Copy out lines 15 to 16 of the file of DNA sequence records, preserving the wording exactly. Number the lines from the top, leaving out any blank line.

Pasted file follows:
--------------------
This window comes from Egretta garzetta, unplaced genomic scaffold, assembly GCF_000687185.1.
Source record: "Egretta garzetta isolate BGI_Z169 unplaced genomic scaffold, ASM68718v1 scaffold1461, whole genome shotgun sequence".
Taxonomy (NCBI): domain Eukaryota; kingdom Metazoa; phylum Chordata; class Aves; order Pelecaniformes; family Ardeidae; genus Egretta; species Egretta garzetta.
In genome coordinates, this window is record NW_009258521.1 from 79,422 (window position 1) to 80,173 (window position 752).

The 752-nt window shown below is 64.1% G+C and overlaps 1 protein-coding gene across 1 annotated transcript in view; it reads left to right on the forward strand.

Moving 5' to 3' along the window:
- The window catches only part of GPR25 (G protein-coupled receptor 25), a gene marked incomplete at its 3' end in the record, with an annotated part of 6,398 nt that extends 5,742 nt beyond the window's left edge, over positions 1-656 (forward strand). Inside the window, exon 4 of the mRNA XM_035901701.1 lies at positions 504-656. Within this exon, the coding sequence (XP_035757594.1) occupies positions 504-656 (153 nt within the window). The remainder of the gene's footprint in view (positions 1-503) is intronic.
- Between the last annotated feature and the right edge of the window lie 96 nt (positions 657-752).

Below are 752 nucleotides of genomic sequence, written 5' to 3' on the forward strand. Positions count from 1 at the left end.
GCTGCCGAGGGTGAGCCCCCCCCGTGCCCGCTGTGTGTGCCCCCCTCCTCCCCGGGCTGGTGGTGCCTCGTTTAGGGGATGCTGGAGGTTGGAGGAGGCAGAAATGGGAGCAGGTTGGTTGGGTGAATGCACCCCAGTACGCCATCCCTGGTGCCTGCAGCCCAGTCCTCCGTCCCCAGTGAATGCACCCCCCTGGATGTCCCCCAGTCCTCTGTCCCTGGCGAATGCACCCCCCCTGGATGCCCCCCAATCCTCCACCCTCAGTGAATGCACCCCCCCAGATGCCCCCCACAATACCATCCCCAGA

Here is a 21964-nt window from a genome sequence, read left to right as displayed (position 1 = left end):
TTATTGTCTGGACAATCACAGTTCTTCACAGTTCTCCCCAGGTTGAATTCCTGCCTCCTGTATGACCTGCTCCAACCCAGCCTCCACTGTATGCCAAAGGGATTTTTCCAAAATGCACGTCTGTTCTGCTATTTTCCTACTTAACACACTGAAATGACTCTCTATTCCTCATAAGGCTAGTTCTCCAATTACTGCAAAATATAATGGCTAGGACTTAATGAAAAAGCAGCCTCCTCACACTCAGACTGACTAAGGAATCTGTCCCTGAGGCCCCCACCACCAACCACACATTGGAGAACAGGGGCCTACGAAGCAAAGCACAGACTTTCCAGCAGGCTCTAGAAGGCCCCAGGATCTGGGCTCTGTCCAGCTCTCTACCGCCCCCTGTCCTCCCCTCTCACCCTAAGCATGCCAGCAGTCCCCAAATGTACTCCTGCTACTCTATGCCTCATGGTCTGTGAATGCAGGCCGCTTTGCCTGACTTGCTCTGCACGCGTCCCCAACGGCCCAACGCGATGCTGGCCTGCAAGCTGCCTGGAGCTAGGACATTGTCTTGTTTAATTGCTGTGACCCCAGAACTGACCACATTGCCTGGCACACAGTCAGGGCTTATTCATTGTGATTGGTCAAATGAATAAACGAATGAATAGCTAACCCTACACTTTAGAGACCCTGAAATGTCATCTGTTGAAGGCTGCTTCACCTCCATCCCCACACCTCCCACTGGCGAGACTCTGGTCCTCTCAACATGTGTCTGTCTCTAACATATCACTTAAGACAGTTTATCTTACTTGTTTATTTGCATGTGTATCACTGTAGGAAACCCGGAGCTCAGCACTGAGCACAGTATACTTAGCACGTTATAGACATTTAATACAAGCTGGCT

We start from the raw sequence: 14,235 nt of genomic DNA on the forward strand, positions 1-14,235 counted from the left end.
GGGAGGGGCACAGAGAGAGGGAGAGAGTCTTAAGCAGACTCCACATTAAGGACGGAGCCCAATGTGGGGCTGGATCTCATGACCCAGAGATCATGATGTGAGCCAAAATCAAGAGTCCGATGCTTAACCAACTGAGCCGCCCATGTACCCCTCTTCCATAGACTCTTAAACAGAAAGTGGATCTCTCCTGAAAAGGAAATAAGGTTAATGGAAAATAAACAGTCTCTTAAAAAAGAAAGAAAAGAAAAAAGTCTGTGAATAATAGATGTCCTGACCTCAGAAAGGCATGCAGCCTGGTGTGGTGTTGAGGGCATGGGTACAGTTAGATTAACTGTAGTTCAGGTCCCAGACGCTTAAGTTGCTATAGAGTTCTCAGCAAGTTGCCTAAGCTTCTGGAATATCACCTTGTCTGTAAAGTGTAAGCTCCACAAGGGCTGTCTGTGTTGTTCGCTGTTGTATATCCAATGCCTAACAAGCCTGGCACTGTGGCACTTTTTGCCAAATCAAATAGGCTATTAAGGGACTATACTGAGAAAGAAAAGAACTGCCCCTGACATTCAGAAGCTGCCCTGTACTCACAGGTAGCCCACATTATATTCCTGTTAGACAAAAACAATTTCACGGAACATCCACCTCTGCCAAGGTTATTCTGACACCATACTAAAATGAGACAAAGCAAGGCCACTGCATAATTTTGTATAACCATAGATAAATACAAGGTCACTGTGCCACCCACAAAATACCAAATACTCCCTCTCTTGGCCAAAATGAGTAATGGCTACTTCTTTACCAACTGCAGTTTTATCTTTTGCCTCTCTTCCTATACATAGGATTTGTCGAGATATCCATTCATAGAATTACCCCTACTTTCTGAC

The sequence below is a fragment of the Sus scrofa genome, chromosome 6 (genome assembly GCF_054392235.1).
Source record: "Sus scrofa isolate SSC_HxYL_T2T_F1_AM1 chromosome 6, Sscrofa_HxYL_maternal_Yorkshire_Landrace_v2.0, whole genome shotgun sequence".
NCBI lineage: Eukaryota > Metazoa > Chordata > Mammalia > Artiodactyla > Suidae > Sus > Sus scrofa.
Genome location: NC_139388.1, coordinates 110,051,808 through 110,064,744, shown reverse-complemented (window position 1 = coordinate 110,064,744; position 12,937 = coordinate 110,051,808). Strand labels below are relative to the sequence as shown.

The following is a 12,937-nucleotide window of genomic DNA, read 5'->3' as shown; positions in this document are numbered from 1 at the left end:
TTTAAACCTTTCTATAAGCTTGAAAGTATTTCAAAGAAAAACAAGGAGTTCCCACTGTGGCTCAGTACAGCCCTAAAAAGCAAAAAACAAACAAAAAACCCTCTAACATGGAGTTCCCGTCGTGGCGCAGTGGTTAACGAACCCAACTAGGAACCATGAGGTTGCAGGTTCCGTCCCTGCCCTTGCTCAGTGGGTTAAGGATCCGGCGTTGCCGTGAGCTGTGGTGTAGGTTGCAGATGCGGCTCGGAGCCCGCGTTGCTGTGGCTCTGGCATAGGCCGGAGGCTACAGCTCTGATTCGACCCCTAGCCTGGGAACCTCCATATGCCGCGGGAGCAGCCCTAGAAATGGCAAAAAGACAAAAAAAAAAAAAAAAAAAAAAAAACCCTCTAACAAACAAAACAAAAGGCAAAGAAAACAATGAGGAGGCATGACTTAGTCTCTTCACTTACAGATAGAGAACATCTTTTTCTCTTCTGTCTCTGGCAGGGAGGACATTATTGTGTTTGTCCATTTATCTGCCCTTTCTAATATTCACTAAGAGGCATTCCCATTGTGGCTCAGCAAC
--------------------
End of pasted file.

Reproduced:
The sequence below is a fragment of the Sus scrofa genome, chromosome 6 (genome assembly GCF_054392235.1).
Source record: "Sus scrofa isolate SSC_HxYL_T2T_F1_AM1 chromosome 6, Sscrofa_HxYL_maternal_Yorkshire_Landrace_v2.0, whole genome shotgun sequence".